Energy & Environment

Harris County is now violating newly-revised federal air quality standards

The U.S. Environmental Protection Agency tightened the federal standard for fine particle air pollution, resulting in Harris County being deemed a “nonattainment area.”

This Friday, Oct. 13, 2017, photo taken from upper Galveston Bay shows the Exxon Mobil Baytown refinery and chemical plant in Baytown, Texas. On Tuesday, Oct. 31, 2017, federal officials said that Exxon Mobil settled violations of the clean-air law with the Trump administration by agreeing to pay a $2.5 million civil penalty and spend $300 million on pollution-control technology at plants along the Gulf Coast. The plants are in Baytown, Beaumont and Mont Belvieu, Texas, and Baton Rouge, Louisiana. As part of the settlement, Exxon will spend $1 million to plant trees in Baytown.
This Friday, Oct. 13, 2017, photo taken from upper Galveston Bay shows the Exxon Mobil Baytown refinery and chemical plant in Baytown, Texas.

Harris County is now violating federal air quality regulations after the U.S. Environmental Protection Agency on Wednesday tightened nationwide standards for fine particle air pollution.

Under the EPA’s newly revised standards, a region’s allowed annual threshold of pm 2.5 pollution — also known as soot — will be reduced from 12 micrograms per cubic meter to 9 micrograms. These incredibly small particles can travel deeply into a person's lungs and potentially worsen medical conditions like asthma and heart disease.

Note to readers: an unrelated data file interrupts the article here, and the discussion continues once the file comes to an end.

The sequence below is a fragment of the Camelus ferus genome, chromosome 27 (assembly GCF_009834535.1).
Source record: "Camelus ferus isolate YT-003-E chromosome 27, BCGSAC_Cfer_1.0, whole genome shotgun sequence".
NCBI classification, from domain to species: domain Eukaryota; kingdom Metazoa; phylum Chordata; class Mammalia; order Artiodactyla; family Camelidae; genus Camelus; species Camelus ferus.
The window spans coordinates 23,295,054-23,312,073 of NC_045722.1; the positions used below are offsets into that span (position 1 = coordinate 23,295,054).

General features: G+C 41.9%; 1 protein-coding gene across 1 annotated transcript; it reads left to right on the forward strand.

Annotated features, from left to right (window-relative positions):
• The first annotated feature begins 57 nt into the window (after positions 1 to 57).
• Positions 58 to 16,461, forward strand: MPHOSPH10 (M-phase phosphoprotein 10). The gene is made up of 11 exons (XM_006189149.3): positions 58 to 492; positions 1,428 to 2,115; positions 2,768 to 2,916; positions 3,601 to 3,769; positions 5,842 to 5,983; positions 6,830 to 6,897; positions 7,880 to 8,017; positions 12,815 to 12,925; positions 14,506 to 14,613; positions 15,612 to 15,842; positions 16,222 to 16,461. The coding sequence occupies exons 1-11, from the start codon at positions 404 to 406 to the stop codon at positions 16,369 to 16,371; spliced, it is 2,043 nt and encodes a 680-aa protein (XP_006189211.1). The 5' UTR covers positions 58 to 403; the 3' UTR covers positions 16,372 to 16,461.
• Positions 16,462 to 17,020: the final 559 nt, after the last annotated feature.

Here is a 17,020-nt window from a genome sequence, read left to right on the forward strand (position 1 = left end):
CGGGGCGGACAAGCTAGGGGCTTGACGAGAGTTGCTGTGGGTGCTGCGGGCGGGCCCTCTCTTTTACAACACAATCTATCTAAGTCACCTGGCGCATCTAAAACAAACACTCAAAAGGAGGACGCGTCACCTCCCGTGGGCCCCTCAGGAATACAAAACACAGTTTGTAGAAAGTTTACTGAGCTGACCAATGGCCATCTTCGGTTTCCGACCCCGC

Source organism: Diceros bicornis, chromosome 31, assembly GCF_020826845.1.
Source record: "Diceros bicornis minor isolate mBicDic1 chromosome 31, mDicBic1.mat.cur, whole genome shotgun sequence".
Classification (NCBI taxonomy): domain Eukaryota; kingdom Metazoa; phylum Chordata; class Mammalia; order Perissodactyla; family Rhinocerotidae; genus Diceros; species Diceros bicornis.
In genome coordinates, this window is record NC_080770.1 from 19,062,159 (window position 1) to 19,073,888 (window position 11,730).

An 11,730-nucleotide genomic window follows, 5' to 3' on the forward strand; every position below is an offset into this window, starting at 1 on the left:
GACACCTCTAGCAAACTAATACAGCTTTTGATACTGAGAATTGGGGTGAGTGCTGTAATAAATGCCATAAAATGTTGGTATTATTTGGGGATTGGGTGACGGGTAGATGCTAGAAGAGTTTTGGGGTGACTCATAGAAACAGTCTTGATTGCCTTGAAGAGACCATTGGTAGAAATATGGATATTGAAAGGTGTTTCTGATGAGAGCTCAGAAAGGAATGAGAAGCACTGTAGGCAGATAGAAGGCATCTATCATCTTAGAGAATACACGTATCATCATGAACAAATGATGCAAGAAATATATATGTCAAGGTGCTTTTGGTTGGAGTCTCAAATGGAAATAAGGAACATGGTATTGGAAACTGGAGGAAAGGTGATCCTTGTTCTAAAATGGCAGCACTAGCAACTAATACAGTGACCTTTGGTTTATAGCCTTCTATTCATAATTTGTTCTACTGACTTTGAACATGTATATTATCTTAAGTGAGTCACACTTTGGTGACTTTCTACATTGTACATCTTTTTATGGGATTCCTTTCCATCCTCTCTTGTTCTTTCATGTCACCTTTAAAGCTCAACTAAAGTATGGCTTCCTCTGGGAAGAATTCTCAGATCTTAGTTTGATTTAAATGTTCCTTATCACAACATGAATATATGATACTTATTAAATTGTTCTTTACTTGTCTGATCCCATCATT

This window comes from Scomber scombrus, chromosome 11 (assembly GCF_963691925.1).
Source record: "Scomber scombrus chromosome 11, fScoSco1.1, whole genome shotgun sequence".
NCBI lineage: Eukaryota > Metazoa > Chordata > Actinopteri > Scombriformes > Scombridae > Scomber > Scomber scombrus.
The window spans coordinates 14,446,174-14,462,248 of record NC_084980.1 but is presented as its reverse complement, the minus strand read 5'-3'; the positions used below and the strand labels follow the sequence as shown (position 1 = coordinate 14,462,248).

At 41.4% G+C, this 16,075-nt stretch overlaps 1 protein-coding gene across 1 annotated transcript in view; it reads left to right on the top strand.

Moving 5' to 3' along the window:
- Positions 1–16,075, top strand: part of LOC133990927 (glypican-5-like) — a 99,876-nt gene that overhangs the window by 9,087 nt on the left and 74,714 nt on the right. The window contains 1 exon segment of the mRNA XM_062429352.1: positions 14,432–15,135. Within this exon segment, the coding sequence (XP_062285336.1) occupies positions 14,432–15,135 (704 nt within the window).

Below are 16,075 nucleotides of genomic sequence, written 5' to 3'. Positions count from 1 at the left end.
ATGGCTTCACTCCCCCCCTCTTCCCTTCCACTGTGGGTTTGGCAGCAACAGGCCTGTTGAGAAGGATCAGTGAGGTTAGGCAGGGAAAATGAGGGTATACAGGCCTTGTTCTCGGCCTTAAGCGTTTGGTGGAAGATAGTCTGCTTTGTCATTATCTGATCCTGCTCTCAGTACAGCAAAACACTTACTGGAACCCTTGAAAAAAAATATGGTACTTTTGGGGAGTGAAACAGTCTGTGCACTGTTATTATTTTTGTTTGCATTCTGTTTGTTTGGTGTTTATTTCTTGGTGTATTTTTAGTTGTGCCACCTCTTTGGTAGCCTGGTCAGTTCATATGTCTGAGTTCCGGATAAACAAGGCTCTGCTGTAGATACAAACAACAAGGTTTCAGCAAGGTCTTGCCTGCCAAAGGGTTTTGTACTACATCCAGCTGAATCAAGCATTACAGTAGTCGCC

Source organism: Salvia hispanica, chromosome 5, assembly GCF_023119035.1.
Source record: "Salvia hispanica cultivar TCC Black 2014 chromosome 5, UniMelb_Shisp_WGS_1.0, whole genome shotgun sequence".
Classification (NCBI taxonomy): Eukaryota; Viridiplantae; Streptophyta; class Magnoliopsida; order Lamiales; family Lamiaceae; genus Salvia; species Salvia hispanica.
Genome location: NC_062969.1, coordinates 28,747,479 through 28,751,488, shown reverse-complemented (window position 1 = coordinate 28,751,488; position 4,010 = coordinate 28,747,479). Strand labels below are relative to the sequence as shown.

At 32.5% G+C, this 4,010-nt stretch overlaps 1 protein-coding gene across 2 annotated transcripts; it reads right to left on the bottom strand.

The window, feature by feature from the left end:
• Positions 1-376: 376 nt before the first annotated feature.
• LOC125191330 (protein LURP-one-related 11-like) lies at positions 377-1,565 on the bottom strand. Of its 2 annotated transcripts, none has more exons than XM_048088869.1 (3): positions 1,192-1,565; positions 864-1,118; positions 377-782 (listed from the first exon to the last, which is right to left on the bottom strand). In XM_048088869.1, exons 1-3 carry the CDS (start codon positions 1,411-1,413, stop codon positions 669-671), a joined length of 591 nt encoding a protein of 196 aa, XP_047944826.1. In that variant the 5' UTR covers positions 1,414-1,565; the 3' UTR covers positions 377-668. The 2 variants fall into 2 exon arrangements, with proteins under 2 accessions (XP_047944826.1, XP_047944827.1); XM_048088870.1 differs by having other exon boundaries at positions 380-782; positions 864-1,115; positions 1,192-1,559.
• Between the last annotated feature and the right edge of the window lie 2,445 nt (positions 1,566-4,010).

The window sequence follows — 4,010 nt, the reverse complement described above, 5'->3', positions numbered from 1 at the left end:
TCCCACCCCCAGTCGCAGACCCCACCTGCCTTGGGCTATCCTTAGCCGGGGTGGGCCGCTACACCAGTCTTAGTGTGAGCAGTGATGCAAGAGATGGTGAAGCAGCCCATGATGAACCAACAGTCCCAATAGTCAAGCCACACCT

The revised policy places Harris County into nonattainment status because the region measured 11.4 micrograms of fine particle air pollution from 2020 to 2022. This will force leaders to lower soot levels throughout the county, which is home to a large number of refineries and other industrial facilities — some of which already struggled to maintain previous federal standards.

The EPA estimates the new standard will to prevent about 4,500 deaths each year across the nation and expects about 99% of U.S. counties to be meeting the new standard by 2032. According to Jennifer Hadayia, the executive director of Air Alliance Houston, the EPA’s policy change is a “true win for public health.”

“As a result of coming into compliance, it means we reduce air pollution and that means people’s health improves, and in some cases, people’s lives are saved,” Hadayia said. “We celebrate this announcement. It is long overdue.”

Harris County Attorney Christian Menefee, who’s previously pushed for stricter air quality regulations, praised the policy revision and added that decision is expected to impact the Texas Commission on Environmental Quality's process for issuing permits to industrial facilities.

"Black and Brown communities in Harris County and around the country have disproportionally been affected by air pollution for decades," Menefee said. "Many of the facilities are located directly in neighborhoods, and these guidelines will ensure that we do as much as we can to limit harmful exposures.”

While the EPA was finalizing the policy revision last year, Texas Attorney General Ken Paxton, along with nearly 20 other Republican attorney generals, opposed the policy change in a letter sent to the EPA in April.

“The EPA should withdraw the proposed change,” the letter read. “The Proposed Rule exceeds the EPA's statutory authority under the Clean Air Act, fails to offer sufficient scientific evidence demonstrating a need to revise.”

Paxton’s office didn’t immediately respond to a request for comment.